2017 Nissan LeafEnlarge Photo
"Big data" is often discussed as a useful tool for everyone from policymakers to corporate marketing departments.
But could it also be used to help increase electric-car adoption?
Last November, the Obama administration held the first-ever "Electric Vehicle Datathon" with that very goal in mind.
CHECK OUT: Electric-car 'datathon' to be hosted by White House tomorrow (Nov 2016)
One of the administration's last policy actions in the area of electric cars, the "datathon" involved electric-car stakeholders as well as the Department of Energy and its four national research and testing laboratories.
Participants convened to "review currently available data, identify opportunities for improvement, and discuss new data sets and approaches that can enable EVs going forward," the White House said at the time.
The event identified multiple current data sets and research projects relevant to electric-car adoption, according to a recent Navigant Research blog post.
2017 Chevrolet Bolt EVEnlarge Photo
The Idaho National Laboratory made recommendations for expanding electric-car charging infrastructure, based on data from research projects dating back to 1994.
Argonne National Laboratory offered its Downloadable Dynamometer Database, which includes energy-consumption data for plug-in electric cars, as well as internal-combustion vehicles, in cold, average, and warm temperatures.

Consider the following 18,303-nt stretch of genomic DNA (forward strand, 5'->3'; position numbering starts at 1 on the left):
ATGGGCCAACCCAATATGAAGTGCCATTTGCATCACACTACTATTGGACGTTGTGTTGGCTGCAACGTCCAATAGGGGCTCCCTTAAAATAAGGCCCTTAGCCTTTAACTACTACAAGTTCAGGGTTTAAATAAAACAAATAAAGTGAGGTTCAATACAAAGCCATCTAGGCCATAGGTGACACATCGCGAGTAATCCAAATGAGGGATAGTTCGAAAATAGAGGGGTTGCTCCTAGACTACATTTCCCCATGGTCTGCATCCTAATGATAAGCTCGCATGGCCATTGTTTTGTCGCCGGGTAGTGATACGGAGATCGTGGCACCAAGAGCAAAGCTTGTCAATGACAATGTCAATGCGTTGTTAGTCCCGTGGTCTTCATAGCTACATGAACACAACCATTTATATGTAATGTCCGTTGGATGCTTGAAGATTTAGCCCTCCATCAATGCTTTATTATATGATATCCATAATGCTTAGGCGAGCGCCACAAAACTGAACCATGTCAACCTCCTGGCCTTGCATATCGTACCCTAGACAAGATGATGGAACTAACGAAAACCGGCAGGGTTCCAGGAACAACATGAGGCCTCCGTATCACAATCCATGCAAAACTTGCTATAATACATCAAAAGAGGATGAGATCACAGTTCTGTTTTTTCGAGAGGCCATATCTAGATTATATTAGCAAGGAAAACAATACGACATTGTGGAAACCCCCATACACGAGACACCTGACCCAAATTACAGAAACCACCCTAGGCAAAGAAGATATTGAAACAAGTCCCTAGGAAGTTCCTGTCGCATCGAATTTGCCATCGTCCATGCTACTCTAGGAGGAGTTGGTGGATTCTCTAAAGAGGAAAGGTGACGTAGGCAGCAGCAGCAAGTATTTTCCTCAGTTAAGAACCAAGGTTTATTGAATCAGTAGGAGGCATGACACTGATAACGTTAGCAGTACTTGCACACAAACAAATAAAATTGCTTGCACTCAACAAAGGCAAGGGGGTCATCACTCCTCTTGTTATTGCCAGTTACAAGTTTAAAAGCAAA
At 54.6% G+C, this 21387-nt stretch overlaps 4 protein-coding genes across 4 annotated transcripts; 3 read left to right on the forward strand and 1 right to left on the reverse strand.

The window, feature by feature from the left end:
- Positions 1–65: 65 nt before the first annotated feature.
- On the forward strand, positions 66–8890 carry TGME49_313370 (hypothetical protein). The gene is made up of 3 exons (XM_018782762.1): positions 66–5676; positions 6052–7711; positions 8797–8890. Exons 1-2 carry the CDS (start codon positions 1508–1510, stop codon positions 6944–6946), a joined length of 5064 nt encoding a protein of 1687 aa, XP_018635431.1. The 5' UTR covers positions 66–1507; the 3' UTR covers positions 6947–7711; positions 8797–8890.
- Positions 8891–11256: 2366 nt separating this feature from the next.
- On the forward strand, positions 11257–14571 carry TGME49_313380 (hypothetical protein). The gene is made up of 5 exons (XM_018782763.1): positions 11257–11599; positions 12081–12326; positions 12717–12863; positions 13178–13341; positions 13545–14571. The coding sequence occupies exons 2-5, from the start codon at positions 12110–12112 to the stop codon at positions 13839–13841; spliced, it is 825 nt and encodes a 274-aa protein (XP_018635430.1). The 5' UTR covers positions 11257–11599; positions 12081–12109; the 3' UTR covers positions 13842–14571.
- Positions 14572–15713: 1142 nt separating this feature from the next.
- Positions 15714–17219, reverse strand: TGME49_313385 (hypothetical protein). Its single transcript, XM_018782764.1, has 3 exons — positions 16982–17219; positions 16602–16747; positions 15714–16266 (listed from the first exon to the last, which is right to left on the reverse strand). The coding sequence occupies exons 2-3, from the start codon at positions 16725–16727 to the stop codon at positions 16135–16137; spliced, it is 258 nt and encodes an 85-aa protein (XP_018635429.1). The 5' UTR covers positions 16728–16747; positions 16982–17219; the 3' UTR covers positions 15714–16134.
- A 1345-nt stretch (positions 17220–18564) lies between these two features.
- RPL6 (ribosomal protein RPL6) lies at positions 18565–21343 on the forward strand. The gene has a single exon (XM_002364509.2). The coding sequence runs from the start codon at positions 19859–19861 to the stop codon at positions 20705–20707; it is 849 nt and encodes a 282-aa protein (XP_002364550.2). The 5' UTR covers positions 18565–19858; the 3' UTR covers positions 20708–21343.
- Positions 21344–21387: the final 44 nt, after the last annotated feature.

The National Renewable Energy Laboratory contributed its Transportation Secure Data Center, which includes numerous regional travel surveys and studies with data from individual driving trips.
This could be used to compare the habits of electric-car drivers to drivers of internal-combustion cars to determine usage patterns, the NREL suggested.
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Finally, the U.S. Department of Transportation's Bureau of Transportation Statistics includes both travel and fuel-consumption data for different vehicle types.
Following the "datathon," the DOT announced grants totaling $300 million for the nation's University Transportation Centers, which will fund projects that will likely contribute to the electric-car data cache.
In December, the Energy Department also announced $18 million for research into electric cars and alternative-fuel vehicles.
The already substantial trove of real-world data for electric cars appears set to grow, then.
The question is what policy initiatives will emerge, and which parties might use it to attempt to answer questions on strategies of electric-car adoption.